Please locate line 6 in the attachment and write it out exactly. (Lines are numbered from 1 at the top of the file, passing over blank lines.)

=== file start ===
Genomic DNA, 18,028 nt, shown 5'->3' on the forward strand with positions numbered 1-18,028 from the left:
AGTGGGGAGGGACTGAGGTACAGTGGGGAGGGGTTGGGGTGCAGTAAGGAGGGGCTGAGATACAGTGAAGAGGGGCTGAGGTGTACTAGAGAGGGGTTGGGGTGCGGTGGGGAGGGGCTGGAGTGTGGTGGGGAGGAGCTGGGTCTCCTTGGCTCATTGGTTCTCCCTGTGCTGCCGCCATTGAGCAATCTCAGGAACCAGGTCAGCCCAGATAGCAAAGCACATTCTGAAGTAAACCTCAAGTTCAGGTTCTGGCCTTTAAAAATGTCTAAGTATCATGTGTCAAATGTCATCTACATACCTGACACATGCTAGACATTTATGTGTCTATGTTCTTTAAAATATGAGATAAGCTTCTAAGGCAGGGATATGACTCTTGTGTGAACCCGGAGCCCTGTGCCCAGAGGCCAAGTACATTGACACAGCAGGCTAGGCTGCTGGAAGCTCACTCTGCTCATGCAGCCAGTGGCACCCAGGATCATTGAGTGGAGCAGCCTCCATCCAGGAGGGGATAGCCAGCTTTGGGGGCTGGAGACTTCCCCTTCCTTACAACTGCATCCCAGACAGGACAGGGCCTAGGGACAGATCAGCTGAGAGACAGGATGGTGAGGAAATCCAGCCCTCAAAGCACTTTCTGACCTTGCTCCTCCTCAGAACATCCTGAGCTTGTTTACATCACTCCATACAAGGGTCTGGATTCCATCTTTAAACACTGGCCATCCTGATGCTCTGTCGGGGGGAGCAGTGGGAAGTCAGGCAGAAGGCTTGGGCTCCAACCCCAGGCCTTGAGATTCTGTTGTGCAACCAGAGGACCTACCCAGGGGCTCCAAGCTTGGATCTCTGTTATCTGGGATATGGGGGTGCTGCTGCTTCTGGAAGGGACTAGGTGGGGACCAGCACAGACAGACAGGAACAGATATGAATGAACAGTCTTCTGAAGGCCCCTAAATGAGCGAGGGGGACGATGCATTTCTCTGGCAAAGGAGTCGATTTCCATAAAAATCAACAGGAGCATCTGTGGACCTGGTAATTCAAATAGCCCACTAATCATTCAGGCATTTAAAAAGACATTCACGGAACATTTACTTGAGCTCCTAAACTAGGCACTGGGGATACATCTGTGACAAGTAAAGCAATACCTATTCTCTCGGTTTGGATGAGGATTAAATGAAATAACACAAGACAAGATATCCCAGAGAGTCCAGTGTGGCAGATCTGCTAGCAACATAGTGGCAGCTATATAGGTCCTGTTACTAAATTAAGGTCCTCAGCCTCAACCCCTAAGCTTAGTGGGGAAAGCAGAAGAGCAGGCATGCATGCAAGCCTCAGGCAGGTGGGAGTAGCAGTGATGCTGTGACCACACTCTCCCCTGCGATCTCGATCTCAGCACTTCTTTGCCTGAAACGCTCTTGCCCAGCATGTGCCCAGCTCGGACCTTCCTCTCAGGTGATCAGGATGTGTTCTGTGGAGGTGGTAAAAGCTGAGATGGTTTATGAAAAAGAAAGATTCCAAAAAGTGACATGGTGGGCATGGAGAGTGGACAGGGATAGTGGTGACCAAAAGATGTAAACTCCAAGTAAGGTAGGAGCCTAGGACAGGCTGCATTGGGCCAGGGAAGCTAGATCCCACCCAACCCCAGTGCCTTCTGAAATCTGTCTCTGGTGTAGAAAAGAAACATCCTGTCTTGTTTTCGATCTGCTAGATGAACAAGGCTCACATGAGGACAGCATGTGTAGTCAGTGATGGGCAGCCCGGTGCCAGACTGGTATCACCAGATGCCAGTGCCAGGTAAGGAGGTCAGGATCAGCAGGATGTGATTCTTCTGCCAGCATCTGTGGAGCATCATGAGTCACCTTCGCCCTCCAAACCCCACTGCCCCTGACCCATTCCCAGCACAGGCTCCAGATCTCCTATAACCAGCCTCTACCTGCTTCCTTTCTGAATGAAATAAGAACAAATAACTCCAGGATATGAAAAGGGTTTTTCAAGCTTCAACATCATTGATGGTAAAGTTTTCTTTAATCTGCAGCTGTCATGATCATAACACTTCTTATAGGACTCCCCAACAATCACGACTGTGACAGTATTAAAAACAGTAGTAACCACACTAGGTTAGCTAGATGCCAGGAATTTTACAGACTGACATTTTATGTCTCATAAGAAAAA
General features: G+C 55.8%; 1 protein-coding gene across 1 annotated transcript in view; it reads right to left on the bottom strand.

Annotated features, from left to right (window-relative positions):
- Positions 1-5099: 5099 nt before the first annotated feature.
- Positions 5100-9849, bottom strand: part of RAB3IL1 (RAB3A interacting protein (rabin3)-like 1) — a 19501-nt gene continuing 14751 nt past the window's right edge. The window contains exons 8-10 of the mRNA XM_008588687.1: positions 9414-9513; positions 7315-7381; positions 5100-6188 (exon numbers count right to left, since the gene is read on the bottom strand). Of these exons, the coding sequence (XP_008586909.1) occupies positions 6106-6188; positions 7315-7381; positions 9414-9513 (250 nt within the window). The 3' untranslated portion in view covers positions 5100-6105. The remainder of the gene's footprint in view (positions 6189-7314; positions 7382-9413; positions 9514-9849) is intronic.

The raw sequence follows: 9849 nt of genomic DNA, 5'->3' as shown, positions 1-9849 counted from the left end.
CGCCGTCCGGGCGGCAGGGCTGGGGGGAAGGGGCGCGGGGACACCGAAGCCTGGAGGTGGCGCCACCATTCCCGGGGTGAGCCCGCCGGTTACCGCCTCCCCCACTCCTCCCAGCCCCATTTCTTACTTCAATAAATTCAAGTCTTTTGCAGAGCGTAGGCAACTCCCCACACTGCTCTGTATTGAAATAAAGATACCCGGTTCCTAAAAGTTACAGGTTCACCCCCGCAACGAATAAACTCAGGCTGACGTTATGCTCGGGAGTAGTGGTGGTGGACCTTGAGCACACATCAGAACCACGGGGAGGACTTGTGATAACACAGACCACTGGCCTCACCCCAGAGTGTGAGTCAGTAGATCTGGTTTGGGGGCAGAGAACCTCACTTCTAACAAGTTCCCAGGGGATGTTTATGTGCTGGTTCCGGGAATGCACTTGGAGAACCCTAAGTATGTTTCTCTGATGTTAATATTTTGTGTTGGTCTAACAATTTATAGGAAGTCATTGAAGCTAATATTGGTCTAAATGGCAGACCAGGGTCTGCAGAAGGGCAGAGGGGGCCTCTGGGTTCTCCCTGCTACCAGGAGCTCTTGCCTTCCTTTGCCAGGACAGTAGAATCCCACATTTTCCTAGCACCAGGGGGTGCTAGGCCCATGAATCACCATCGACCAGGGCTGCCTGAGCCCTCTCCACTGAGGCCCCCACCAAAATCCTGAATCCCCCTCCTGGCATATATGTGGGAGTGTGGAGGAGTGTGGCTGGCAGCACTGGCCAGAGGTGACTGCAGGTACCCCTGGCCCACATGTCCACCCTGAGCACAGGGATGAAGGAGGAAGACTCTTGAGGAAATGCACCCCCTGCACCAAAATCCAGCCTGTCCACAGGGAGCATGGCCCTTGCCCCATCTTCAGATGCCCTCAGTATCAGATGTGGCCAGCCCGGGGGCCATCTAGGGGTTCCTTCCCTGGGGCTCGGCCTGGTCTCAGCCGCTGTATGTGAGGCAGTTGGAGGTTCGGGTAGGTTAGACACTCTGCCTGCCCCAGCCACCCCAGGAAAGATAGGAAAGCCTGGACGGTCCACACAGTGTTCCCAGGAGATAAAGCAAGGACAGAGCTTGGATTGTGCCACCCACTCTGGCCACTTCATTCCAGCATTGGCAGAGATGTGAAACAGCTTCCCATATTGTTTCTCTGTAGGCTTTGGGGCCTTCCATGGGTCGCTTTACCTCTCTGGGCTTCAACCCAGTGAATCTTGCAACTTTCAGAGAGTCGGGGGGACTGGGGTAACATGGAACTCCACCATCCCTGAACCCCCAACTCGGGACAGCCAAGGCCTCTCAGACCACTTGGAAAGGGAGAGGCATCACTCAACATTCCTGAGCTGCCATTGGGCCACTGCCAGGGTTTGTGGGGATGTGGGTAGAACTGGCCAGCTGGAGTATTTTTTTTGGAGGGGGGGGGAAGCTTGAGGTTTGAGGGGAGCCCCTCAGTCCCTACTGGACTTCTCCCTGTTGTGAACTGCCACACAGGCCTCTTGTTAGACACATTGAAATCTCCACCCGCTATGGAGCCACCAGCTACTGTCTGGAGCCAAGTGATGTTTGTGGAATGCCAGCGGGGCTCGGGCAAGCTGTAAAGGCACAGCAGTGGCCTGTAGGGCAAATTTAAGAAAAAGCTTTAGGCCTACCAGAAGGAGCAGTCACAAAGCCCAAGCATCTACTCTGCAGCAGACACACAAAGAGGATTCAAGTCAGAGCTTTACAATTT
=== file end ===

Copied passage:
- Positions 5100-9849, bottom strand: part of RAB3IL1 (RAB3A interacting protein (rabin3)-like 1) — a 19501-nt gene continuing 14751 nt past the window's right edge. The window contains exons 8-10 of the mRNA XM_008588687.1: positions 9414-9513; positions 7315-7381; positions 5100-6188 (exon numbers count right to left, since the gene is read on the bottom strand). Of these exons, the coding sequence (XP_008586909.1) occupies positions 6106-6188; positions 7315-7381; positions 9414-9513 (250 nt within the window). The 3' untranslated portion in view covers positions 5100-6105. The remainder of the gene's footprint in view (positions 6189-7314; positions 7382-9413; positions 9514-9849) is intronic.